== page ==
26 the mystery which has been hidden from ages and from generations, but now has been revealed to His saints.
27 To them God willed to make known what are the riches of the glory of this mystery among the Gentiles: which1 is Christ in you, the hope of glory. (Col. 1:26-27)
This baptism is what provides equality in God’s family,
26 For you are all sons of God through faith in Christ Jesus.
27 For as many of you as were baptized into Christ have put on Christ.
28 There is neither Jew nor Greek, there is neither slave nor free, there is neither male nor female; for you are all one in Christ Jesus. (Gal. 3:26-28)
Fourthly, the baptism of the Cup identified Jesus with the cross. Jesus said to his disciples,
38 But Jesus said to them, “You do not know what you ask. Are you able to drink the cup that I drink, and be baptized with the baptism that I am baptized with?”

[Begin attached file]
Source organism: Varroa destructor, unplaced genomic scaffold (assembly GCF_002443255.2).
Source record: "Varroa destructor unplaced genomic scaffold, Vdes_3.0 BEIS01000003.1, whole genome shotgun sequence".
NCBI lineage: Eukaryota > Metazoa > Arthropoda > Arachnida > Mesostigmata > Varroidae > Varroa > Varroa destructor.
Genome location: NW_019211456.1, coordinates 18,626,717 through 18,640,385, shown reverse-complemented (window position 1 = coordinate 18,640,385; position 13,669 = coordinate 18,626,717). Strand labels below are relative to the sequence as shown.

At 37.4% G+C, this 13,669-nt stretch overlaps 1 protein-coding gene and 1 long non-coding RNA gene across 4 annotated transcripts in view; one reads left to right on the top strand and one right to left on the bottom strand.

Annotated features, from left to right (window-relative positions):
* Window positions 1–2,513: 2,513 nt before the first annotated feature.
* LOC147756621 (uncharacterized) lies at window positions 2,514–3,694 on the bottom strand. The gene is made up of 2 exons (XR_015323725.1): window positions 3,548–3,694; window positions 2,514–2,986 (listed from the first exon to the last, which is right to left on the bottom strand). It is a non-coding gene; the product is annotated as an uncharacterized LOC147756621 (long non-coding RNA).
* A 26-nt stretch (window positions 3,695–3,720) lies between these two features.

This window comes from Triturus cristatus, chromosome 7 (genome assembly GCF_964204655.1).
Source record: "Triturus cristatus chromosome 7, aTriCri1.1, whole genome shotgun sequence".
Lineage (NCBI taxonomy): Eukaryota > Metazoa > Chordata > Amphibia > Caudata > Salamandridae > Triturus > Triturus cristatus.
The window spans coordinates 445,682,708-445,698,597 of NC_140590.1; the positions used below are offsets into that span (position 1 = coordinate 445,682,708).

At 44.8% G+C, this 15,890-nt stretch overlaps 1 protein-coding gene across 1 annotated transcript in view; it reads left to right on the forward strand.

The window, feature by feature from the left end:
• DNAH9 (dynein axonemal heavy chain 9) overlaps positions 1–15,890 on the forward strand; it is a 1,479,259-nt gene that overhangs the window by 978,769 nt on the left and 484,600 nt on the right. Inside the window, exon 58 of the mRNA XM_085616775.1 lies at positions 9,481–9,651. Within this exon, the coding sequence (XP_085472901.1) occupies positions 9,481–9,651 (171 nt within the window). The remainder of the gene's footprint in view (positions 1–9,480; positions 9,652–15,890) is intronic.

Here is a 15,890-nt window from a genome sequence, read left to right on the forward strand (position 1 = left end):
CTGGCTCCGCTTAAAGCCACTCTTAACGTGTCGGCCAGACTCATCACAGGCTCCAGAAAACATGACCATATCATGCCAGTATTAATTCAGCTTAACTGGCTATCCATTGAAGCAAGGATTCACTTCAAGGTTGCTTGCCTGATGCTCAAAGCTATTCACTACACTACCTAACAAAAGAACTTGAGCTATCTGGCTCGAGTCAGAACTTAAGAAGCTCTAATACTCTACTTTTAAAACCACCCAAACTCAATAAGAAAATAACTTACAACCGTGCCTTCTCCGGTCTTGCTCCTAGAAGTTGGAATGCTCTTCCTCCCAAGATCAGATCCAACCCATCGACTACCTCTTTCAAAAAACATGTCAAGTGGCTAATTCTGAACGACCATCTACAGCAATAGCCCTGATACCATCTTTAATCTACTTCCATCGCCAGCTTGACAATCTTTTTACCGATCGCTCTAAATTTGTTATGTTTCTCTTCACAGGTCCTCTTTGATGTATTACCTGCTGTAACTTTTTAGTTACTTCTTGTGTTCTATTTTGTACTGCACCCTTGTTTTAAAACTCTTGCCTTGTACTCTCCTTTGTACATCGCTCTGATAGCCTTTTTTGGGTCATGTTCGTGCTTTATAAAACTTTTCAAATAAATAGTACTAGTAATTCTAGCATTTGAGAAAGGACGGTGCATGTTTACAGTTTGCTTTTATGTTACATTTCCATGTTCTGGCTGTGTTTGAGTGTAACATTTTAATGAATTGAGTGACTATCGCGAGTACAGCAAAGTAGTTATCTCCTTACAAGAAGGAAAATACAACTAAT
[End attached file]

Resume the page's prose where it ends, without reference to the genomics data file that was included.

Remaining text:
39 They said to Him, “We are able.” So Jesus said to them, “You will indeed drink the cup that I drink, and with the baptism I am baptized with you will be baptized. (Mark 10:38-39)
Jesus warned the disciples that they too would be identified with the cross by dying to themselves, although not on the cross Jesus was hung. In His humanity, Jesus did not desire the cross, but was willing to accept the Father’s will and go to the cross. He said, “Father, if it is Your will, take this cup away from Me; nevertheless not My will, but Yours, be done.” (Luke 22:42) God the Father identified with Jesus all the sins of the world and Jesus became sin for us (2 Cor. 5:21).
Fifthly, the baptism of Noah was an identification of Noah’s family with Noah on the Ark. Peter records for us,
spirits in prison, 20 who formerly were disobedient, when once the Divine longsuffering waited1 in the days of Noah, while the ark was being prepared, in which a few, that is, eight souls, were saved through water.
21There is also an antitype which now saves us– baptism (not the removal of the filth of the flesh, but the answer of a good conscience toward God), through the resurrection of Jesus Christ. (1 Pet 3:19-21)
Those who were baptized into Noah remained dry on the Ark and those who became wet died.